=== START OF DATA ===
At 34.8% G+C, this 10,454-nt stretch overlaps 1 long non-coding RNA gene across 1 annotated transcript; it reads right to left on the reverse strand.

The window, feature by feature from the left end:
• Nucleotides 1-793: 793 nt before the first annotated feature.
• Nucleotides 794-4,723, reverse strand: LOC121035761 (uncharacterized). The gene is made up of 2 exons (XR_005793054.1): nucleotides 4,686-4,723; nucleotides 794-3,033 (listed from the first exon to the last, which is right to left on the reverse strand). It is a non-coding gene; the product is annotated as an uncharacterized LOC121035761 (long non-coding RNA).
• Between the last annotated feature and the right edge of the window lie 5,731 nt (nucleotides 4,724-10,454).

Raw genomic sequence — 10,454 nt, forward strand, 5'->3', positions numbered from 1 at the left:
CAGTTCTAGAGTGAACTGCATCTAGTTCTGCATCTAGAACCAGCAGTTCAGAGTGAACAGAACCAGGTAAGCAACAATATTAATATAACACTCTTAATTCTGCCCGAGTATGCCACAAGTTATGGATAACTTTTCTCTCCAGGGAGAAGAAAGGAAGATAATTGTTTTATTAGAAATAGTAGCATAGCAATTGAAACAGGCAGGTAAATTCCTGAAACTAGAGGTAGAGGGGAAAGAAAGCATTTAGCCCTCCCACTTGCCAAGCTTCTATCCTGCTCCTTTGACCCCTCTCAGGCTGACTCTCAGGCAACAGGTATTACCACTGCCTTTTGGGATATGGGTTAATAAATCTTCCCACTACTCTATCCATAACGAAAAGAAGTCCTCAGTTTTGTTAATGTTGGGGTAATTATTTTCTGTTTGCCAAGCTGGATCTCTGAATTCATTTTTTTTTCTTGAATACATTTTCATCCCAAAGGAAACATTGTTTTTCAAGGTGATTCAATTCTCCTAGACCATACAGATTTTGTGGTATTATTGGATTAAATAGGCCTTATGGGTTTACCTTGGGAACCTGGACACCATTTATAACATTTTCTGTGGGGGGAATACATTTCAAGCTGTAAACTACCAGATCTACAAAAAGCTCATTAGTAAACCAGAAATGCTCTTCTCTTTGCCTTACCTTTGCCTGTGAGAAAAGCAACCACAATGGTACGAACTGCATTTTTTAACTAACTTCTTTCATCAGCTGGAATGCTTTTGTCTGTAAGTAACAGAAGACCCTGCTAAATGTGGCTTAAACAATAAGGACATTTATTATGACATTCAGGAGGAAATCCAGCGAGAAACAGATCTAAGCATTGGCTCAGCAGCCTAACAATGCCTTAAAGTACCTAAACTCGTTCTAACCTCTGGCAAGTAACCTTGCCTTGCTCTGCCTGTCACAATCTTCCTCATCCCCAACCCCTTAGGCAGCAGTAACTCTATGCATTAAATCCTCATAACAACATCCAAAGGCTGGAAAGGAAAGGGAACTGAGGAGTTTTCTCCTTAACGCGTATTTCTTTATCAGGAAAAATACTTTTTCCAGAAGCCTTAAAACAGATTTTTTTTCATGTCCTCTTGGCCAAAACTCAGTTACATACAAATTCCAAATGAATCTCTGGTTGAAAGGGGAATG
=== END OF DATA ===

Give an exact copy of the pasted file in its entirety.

At 34.8% G+C, this 10,454-nt stretch overlaps 1 long non-coding RNA gene across 1 annotated transcript; it reads right to left on the reverse strand.

The window, feature by feature from the left end:
• Nucleotides 1-793: 793 nt before the first annotated feature.
• Nucleotides 794-4,723, reverse strand: LOC121035761 (uncharacterized). The gene is made up of 2 exons (XR_005793054.1): nucleotides 4,686-4,723; nucleotides 794-3,033 (listed from the first exon to the last, which is right to left on the reverse strand). It is a non-coding gene; the product is annotated as an uncharacterized LOC121035761 (long non-coding RNA).
• Between the last annotated feature and the right edge of the window lie 5,731 nt (nucleotides 4,724-10,454).

Raw genomic sequence — 10,454 nt, forward strand, 5'->3', positions numbered from 1 at the left:
CAGTTCTAGAGTGAACTGCATCTAGTTCTGCATCTAGAACCAGCAGTTCAGAGTGAACAGAACCAGGTAAGCAACAATATTAATATAACACTCTTAATTCTGCCCGAGTATGCCACAAGTTATGGATAACTTTTCTCTCCAGGGAGAAGAAAGGAAGATAATTGTTTTATTAGAAATAGTAGCATAGCAATTGAAACAGGCAGGTAAATTCCTGAAACTAGAGGTAGAGGGGAAAGAAAGCATTTAGCCCTCCCACTTGCCAAGCTTCTATCCTGCTCCTTTGACCCCTCTCAGGCTGACTCTCAGGCAACAGGTATTACCACTGCCTTTTGGGATATGGGTTAATAAATCTTCCCACTACTCTATCCATAACGAAAAGAAGTCCTCAGTTTTGTTAATGTTGGGGTAATTATTTTCTGTTTGCCAAGCTGGATCTCTGAATTCATTTTTTTTTCTTGAATACATTTTCATCCCAAAGGAAACATTGTTTTTCAAGGTGATTCAATTCTCCTAGACCATACAGATTTTGTGGTATTATTGGATTAAATAGGCCTTATGGGTTTACCTTGGGAACCTGGACACCATTTATAACATTTTCTGTGGGGGGAATACATTTCAAGCTGTAAACTACCAGATCTACAAAAAGCTCATTAGTAAACCAGAAATGCTCTTCTCTTTGCCTTACCTTTGCCTGTGAGAAAAGCAACCACAATGGTACGAACTGCATTTTTTAACTAACTTCTTTCATCAGCTGGAATGCTTTTGTCTGTAAGTAACAGAAGACCCTGCTAAATGTGGCTTAAACAATAAGGACATTTATTATGACATTCAGGAGGAAATCCAGCGAGAAACAGATCTAAGCATTGGCTCAGCAGCCTAACAATGCCTTAAAGTACCTAAACTCGTTCTAACCTCTGGCAAGTAACCTTGCCTTGCTCTGCCTGTCACAATCTTCCTCATCCCCAACCCCTTAGGCAGCAGTAACTCTATGCATTAAATCCTCATAACAACATCCAAAGGCTGGAAAGGAAAGGGAACTGAGGAGTTTTCTCCTTAACGCGTATTTCTTTATCAGGAAAAATACTTTTTCCAGAAGCCTTAAAACAGATTTTTTTTCATGTCCTCTTGGCCAAAACTCAGTTACATACAAATTCCAAATGAATCTCTGGTTGAAAGGGGAATG